top of page

Understanding MEES (Minimum Energy Efficiency Standards)

Updated: May 13

What are MEES?

MEES (Minimum Energy Efficiency Standards), was established in 2015 as a part of the Energy Efficiency (Private Rented Property) (England and Wales) Regulations.


The core objective of MEES is to improve the energy efficiency of privately rented properties in England and Wales as part of a wider governmental push reduce carbon footprints.


Under these regulations, landlords are obligated to ensure that their properties meet a minimum energy performance standard.


What is the Current Minimum Energy Efficiency Standard?

The cornerstone of MEES is the Energy Performance Certificate (EPC). An EPC rates a property's energy efficiency on a scale from A to G, with A being the most efficient and G being the least. Since April 2018, landlords have been required to ensure that their properties achieve a minimum EPC rating of E before granting new tenancies or renewing existing ones.


What’s Changing with MEES?

Rishi Sunak’s Conservative Government announced that it has scrapped the requirement for all new private rental properties to have an EPC (Energy Performance Certificate) rating of C, but the government is still committed to launching a consultation on Minimum Energy Efficiency Standards (MEES) in the social housing sector in early 2024.


This consultation may subsequently require social housing to hit the new EPC C rating target within a couple of years, whilst private landlords are instead being asked to upgrade energy efficiency where possible and will have longer to ensure efficiencies are in place.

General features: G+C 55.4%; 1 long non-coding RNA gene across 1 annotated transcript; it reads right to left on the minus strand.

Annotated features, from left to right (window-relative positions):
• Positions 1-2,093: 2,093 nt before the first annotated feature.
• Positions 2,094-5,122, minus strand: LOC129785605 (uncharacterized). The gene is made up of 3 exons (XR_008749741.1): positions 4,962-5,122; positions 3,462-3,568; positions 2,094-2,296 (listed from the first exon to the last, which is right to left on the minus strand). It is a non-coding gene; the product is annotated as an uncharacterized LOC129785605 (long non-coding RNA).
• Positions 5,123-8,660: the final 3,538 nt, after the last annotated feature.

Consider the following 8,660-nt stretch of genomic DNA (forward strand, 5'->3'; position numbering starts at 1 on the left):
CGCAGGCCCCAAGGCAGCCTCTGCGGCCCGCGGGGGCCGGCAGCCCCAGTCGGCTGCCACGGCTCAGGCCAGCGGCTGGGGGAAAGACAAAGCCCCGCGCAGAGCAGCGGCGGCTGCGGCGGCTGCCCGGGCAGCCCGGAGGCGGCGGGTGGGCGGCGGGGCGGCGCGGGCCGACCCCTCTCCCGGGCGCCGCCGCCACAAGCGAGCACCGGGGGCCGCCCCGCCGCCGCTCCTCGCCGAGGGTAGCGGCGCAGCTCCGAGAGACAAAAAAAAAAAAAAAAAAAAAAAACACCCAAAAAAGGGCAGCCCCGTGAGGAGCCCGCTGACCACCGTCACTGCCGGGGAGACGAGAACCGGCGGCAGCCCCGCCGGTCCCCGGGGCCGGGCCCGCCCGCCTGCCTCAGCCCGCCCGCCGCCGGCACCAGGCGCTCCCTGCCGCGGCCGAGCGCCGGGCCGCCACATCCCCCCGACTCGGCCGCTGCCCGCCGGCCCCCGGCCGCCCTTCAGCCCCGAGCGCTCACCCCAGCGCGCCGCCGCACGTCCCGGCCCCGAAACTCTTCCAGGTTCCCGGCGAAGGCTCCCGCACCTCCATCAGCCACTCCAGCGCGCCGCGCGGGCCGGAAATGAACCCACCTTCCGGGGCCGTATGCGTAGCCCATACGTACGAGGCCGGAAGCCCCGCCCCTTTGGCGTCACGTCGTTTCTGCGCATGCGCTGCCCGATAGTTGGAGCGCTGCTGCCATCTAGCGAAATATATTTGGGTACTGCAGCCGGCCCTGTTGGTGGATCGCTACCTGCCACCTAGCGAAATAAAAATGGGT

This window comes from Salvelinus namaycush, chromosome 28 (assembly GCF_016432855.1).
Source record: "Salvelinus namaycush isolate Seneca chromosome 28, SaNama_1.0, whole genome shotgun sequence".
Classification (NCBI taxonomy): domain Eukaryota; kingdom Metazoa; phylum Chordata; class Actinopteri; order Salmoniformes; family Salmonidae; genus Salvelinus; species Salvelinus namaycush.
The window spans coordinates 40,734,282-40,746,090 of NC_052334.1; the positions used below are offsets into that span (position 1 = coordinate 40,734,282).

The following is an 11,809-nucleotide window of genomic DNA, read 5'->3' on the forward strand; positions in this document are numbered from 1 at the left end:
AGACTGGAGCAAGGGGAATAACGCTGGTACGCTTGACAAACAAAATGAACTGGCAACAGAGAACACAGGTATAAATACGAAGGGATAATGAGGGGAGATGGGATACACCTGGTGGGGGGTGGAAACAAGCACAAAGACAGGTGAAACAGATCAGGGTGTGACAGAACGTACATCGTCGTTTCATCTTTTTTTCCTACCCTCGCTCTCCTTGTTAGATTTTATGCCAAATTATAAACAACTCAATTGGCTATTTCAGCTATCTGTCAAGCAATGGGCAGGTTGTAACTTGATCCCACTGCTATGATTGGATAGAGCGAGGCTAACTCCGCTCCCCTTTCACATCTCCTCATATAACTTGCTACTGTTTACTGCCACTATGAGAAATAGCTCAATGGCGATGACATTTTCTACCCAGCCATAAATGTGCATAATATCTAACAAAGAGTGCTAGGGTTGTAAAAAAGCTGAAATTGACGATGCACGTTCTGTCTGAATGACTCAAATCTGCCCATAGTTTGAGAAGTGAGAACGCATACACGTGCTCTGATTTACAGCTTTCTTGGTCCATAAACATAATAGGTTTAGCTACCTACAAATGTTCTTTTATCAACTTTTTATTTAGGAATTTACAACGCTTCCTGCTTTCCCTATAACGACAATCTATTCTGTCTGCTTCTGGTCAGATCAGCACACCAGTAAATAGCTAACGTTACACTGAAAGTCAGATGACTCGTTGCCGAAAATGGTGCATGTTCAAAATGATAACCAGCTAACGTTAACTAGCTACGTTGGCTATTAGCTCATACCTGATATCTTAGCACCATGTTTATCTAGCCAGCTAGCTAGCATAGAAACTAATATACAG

What implications does this have for social housing landlords?

Compliance Costs

Ensuring compliance with MEES entails improving a property's energy efficiency with investments in insulation, heating systems, double glazing, or other energy-saving measures. While these upgrades can enhance the property's value and attractiveness to tenants in the long run, they may pose financial challenges initially.


Legal Obligations and Penalties

Non-compliance with MEES can result in severe consequences for all landlords. Failure to adhere to the minimum standards could lead to financial penalties, restrictions on renting out the property, or even reputational damage. Therefore, it's imperative for landlords to stay informed about their legal obligations and take proactive steps to meet them.


Tenant Attraction and Retention

Despite the initial investment, MEES compliance can offer several benefits for landlords. Energy-efficient properties tend to have lower utility bills, which can make them more appealing to tenants. Additionally, as energy efficiency becomes an increasingly significant factor for renters, complying with MEES can enhance a landlord's reputation and help attract and retain tenants in the long term.


Challenges and Opportunities

While MEES presents challenges for landlords, it also offers opportunities for innovation and differentiation in the rental market. Landlords who embrace energy efficiency not only contribute to environmental sustainability but also position themselves as responsible and forward-thinking property managers. Moreover, with the rising demand for eco-friendly housing, MEES compliance can become a competitive advantage for landlords seeking to stand out in the market.


Is it still worth improving EPC ratings if you are a private landlord?

Although private landlords have been given a short reprieve in terms of MEES target deadlines, we would still recommend that landlords start putting improvements in place and plan for upgrades to energy efficiency as soon as possible to avoid any penalties in future.


Not only could targets once again be reinstated with a change in government, but implementing any changes will take time and money, which are best budgeted for early.


NRG Assessments are experts in EPCs and MEES guidelines and can help all landlords plan for property upgrades in readiness for changes in government guidelines. Give us a call or get in touch today to discuss your requirements.


bottom of page